At this point, you will find a small trail heading towards the city through the woods, which will take you in front of the big rock escarpment you spotted earlier. This can be slippery and bikes use it as well. Go down and slightly to the left until you reach the original dirt road near the start at the barn. These directions are vague as every time I have done this hike we have gone off piste! But we always seem to end up by the rock wall looking out to the city with the mountains behind us. Two hours or more. Nice for families. Mountain biking allowed.
Early morning sunrise over the city, views of the Andes before the high points, coming back down the dirt track with horse friends!
Aguas de Ramon
Aguas de Ramon has many hikes with levels for all abilities. When you sign in, you need cash for the entrance fee and you need to tell them which trail you want to do. They have maps and can direct you based on ability. I’ve only ever gone with hoards of children but we have always had a fun time. There is a waterfall, but we have never made it that far! Go early on a weekend as the parking lot fills up quickly. Park at Alvaro Casanova 2583 in Las Condes. Their website has a detailed map and directions. Great for families. Toilets at the entrance.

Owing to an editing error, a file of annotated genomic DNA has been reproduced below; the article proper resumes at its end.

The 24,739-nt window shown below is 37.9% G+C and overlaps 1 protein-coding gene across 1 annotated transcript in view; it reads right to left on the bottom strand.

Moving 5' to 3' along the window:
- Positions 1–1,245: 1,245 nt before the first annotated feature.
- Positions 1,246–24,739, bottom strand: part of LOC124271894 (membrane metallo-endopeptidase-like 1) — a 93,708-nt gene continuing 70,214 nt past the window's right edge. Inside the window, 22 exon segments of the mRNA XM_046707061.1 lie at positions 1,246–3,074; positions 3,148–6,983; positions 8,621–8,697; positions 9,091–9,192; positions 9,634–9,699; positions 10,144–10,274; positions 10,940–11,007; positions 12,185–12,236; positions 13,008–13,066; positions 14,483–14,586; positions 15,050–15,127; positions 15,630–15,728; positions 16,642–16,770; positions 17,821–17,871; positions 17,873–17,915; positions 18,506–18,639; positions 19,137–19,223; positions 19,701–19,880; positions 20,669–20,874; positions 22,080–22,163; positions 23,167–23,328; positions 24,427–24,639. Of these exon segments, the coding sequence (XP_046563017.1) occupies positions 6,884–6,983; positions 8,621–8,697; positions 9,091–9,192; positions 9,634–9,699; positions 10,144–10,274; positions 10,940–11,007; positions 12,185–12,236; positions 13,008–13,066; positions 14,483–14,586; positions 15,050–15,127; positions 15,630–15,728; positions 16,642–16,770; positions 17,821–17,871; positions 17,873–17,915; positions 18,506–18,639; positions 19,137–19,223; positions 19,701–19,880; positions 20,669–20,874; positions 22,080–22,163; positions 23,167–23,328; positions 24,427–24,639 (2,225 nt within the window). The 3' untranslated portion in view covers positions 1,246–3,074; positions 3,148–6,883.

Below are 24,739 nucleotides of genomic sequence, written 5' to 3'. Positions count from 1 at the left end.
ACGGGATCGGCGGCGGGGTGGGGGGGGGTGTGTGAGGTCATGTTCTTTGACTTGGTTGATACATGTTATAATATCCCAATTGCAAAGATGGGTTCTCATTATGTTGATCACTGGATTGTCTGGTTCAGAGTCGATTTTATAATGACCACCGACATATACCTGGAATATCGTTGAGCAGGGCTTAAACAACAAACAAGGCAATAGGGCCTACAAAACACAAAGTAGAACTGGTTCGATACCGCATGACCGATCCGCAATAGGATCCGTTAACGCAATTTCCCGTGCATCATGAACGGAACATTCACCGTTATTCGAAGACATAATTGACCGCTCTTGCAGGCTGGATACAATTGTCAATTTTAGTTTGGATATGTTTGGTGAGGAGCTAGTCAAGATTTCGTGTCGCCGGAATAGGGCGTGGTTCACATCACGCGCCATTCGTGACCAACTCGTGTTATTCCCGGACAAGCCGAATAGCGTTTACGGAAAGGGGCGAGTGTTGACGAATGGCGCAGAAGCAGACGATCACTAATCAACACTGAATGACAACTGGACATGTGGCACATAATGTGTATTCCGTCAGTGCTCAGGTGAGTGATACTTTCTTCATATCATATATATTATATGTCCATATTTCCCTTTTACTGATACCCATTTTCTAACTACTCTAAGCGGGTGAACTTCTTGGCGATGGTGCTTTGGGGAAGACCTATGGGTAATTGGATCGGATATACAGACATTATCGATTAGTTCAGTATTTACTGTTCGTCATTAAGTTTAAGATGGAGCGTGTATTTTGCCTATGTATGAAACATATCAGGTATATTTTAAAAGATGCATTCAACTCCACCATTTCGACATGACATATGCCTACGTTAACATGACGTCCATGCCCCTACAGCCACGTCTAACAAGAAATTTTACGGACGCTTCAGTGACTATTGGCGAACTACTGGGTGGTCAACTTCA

The entrance to Pochoco is in El Arrayan, take Camino el Alto and follow the signs for Observatorio Pochoco Achaya. There is parking just past the entrance to the observatory. You basically go up for 2 hours and come down for 1.5 hours. Gorgeous views, some scrabbling and we saw a couple of condors circling close to us. Stay on the path marked with white paint. Bring sticks and boots.
Located on the way to the ski hills, Yerba Loca is a campsite with hiking trails operated by Lo Barnechea. Multiple hikes and staff onsite can advise on the best fit. Maps provided. During Covid you must sign up and pay before noon the day before you want to hike. (We signed up in the afternoon and were turned away at 8:30 a.m. the following day!) If you go up in winter you will need a set of chains in your car for your tires should there be snow. Read about the Glacier La Paloma hike we did. Note: In winter the road is open to both directions of traffic M-F. On the weekend it is open going up the mountain only (one direction) and doesn’t open to come back down the mountain to Santiago until 2 p.m. In summer the road is open both directions all the time. In summer, I camped with another friend (we had seven children with us under 10 years!) and it was a nice, quiet campsite with bathrooms and you could have a campfire. There was a little walk we did with the children and a stream to play in.
Curva 16 — Farrellones
As we didn’t make it into Yerba Loca during Covid, we drove to the next curve up (Curva 16) and parked in the parking lot and followed the trail down into the valley and we ended up almost to curva 2! It is a mountain bike trail as well. Gorgeous views of the three valleys and the snow capped mountains. Unusual because it is a trail that is down to begin with and then all the way up on the way back. About 6 km. When we got back to the car we asked some local municipal workers about hiking trails and they recommended Curva 21 Los Pinos and another trail at Curva 32.